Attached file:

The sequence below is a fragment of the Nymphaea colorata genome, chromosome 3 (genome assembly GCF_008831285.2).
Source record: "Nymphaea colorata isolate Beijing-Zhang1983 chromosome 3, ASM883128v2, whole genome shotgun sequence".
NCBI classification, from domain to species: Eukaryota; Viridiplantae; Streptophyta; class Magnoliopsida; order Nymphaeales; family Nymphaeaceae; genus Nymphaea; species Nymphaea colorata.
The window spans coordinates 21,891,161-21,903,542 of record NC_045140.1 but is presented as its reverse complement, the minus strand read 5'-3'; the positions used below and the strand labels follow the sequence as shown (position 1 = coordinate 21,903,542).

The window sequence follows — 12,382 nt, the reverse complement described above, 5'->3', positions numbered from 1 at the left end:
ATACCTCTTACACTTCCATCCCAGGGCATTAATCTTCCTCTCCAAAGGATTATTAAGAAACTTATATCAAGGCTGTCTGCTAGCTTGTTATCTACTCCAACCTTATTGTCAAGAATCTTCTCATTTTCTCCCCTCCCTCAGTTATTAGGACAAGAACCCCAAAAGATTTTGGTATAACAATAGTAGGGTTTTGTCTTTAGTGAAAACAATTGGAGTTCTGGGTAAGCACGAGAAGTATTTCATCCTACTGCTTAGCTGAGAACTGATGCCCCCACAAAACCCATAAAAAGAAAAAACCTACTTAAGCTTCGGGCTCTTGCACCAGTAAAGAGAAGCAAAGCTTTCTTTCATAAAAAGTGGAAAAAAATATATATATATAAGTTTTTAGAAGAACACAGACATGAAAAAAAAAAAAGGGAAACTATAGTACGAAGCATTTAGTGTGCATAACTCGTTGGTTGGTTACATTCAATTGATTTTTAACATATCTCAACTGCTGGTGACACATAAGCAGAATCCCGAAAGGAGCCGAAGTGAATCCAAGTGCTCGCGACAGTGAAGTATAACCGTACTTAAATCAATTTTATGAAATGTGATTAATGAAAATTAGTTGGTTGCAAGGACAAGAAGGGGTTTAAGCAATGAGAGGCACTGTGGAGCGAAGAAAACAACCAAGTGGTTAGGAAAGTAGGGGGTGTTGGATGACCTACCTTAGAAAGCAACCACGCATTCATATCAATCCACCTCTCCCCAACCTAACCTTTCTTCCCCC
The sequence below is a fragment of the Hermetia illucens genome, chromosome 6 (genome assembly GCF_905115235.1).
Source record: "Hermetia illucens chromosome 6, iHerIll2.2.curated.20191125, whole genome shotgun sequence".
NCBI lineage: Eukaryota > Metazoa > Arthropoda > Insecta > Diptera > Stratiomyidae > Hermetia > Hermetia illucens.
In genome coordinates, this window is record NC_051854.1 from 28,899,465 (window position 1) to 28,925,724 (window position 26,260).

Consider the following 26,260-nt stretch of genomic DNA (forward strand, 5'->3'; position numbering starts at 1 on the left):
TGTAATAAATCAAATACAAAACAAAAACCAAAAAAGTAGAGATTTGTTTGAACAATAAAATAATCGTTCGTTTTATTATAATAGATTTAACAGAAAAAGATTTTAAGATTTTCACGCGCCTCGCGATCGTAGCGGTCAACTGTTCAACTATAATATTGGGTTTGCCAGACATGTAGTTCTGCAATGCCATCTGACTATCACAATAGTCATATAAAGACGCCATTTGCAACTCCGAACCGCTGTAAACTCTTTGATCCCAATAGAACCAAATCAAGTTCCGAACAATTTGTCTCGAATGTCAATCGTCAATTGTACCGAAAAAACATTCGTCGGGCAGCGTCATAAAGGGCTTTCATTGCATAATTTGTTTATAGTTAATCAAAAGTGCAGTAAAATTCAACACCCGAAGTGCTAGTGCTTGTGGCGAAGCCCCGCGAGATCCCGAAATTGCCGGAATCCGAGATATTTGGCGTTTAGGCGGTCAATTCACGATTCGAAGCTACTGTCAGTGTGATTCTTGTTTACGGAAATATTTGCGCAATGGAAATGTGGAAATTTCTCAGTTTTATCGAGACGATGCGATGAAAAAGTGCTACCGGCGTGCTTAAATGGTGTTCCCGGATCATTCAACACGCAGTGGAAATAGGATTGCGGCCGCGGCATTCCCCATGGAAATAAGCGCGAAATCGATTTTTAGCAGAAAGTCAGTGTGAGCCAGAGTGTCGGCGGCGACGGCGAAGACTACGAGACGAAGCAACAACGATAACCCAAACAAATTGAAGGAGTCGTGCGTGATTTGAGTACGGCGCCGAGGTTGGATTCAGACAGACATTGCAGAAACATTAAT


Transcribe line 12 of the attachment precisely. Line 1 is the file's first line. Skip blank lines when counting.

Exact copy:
TGTAATAAATCAAATACAAAACAAAAACCAAAAAAGTAGAGATTTGTTTGAACAATAAAATAATCGTTCGTTTTATTATAATAGATTTAACAGAAAAAGATTTTAAGATTTTCACGCGCCTCGCGATCGTAGCGGTCAACTGTTCAACTATAATATTGGGTTTGCCAGACATGTAGTTCTGCAATGCCATCTGACTATCACAATAGTCATATAAAGACGCCATTTGCAACTCCGAACCGCTGTAAACTCTTTGATCCCAATAGAACCAAATCAAGTTCCGAACAATTTGTCTCGAATGTCAATCGTCAATTGTACCGAAAAAACATTCGTCGGGCAGCGTCATAAAGGGCTTTCATTGCATAATTTGTTTATAGTTAATCAAAAGTGCAGTAAAATTCAACACCCGAAGTGCTAGTGCTTGTGGCGAAGCCCCGCGAGATCCCGAAATTGCCGGAATCCGAGATATTTGGCGTTTAGGCGGTCAATTCACGATTCGAAGCTACTGTCAGTGTGATTCTTGTTTACGGAAATATTTGCGCAATGGAAATGTGGAAATTTCTCAGTTTTATCGAGACGATGCGATGAAAAAGTGCTACCGGCGTGCTTAAATGGTGTTCCCGGATCATTCAACACGCAGTGGAAATAGGATTGCGGCCGCGGCATTCCCCATGGAAATAAGCGCGAAATCGATTTTTAGCAGAAAGTCAGTGTGAGCCAGAGTGTCGGCGGCGACGGCGAAGACTACGAGACGAAGCAACAACGATAACCCAAACAAATTGAAGGAGTCGTGCGTGATTTGAGTACGGCGCCGAGGTTGGATTCAGACAGACATTGCAGAAACATTAAT